timpanogos sport

Peak Bagging on Timpanogos with Kristen Bor

Back in June I swapped out the flat desert expanse of Las Vegas for the jagged mountains of Salt Lake City, and this move has taken my hiking to a whole new level.

The mountains here are big, steep, and often times exposed – terrain that is much more challenging than I’m used to. But rather than be intimidated, I decided to use my summer to bag some peaks, build more confidence, and improve my lung capacity while I’m at it.

One peak I’d had my eye on is Mt. Timpanogos, the second tallest peak in the Wasatch Range at 11,752 feet. A ton of Salt Lake locals had told me that this was one of their favorite hikes in the region, and since the locals normally know best, this one was at the top of my list.


Late July is prime time in Salt Lake’s high mountain country. The snow has melted and the wildflowers are in full-bloom – a perfect reason to head for the hills. So on the last weekend of the month, my friend Calah and I made a plan to backpack up to Timpanogos Basin, camp, and then hit the summit for sunrise.

In total, we would be hiking about 15 miles round trip and gaining just under 4,500 feet in elevation…no easy feat with our loaded packs. However, Calah and I have been hiking regularly together, so we were feeling confident, and our excitement for those summit views were all we needed to get ourselves up the trail.


We set off from the parking lot on the Timpooneke Trail around noon on that Saturday and arrived at Emerald Lake around 4:30. We found a nice secluded site to set up camp and still had plenty of time to explore our surroundings. First we hit the lake and felt lucky to encounter a family of mountain goats with two cute little babies. Turns out they are super common up there, as we saw dozens the next day.


Then back at camp, we chilled out to some music, whipped up some homemade veggie curry, and sipped on our flask of locally distilled High West Rye. We decided to call it a night early so we’d be well-rested for our 4:30am wake up call, but not before playing a few ultra-competitive rounds of a dice game called Farkel.


At 4:30, the alarm buzzed…we rolled out of our sleeping bags, grabbed our daypacks, and set off in the dark with our headlamps. The first section of trail leading to the saddle was not well defined, taking us through a big boulder field. Then it got steeper, leading us up to the saddle. With the sun approaching the horizon, we waited there until the sun emerged​​. And a glorious sunrise it was.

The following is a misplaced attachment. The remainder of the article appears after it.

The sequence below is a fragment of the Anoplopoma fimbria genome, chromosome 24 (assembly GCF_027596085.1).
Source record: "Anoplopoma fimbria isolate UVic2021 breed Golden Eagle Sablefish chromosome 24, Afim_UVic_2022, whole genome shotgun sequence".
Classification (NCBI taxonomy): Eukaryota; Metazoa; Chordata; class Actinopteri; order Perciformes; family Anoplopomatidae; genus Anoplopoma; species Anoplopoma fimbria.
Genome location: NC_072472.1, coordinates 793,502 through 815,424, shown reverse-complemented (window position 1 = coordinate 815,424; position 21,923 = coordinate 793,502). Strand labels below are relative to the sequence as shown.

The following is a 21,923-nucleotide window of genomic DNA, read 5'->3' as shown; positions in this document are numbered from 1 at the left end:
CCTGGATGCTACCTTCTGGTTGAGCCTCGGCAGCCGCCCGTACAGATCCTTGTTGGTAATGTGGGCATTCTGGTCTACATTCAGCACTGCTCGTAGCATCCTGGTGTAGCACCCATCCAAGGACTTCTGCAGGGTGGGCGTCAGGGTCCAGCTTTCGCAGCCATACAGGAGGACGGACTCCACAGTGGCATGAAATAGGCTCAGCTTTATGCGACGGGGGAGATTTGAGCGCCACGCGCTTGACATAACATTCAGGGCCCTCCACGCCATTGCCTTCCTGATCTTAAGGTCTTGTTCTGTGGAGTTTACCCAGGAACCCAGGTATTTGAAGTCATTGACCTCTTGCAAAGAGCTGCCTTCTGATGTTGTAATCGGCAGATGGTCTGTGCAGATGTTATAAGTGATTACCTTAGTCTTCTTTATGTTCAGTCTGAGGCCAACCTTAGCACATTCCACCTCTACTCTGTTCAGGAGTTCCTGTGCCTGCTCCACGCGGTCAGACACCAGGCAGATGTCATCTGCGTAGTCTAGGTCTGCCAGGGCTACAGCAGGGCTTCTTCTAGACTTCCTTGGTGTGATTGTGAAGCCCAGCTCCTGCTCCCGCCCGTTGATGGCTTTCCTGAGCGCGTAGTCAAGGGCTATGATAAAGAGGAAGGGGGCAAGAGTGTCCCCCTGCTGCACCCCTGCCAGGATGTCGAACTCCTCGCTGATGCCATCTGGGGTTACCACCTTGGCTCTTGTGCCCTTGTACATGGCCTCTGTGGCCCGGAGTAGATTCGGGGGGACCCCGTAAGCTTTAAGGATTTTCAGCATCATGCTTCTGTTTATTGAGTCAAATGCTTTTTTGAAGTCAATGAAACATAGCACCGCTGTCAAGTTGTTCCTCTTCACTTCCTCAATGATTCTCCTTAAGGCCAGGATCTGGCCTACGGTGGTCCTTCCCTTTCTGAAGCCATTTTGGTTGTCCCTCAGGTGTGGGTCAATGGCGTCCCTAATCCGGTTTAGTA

Then we made the final 700 foot ascent to the summit, and as the air got thinner the views just got better. Once on the summit, we hung out for an hour or so, taking lots of pictures, and basking in that heavenly mountain light.


The way back down to camp and the car was harder than the way up. It was hot, we were exhausted, and our knees were getting shaky. Our spirits started to sink, and at that point, there was only one thing to do. Bust out the tunes.

With my FUGOO multi-mount, I hooked my speaker to the outside of my pack and put on some 70s disco jams. Not wanting to disrupt anyone else’s wilderness experience we were careful to mute the music when we encountered anyone – a small price to pay to be able to groove our way down the hill. All of a sudden we went from being two slow and semi-grumpy gals to completely crushing it. Ah, the power of music.


A couple hours later, we finally made it back to the car feeling so stoked about our accomplishments. Until now, I’ve never been much of a peak bagger. But I’m finding myself falling hard for these mountains and the fantastic feeling I get when I’m standing on top of them. So now I just have to decide…which one’s next?



Kristen Bor​​ is the author of the outdoor travel blog Bearfoot Theory where she shares her adventures around the west and works to inspire people to spend more time outdoors. Visit her site and follow along on Facebook (https://www.facebook.com/bearfoottheory), Instagram (https://instagram.com/bearfoottheory/), and Twitter (https://twitter.com/Bearfoottheory).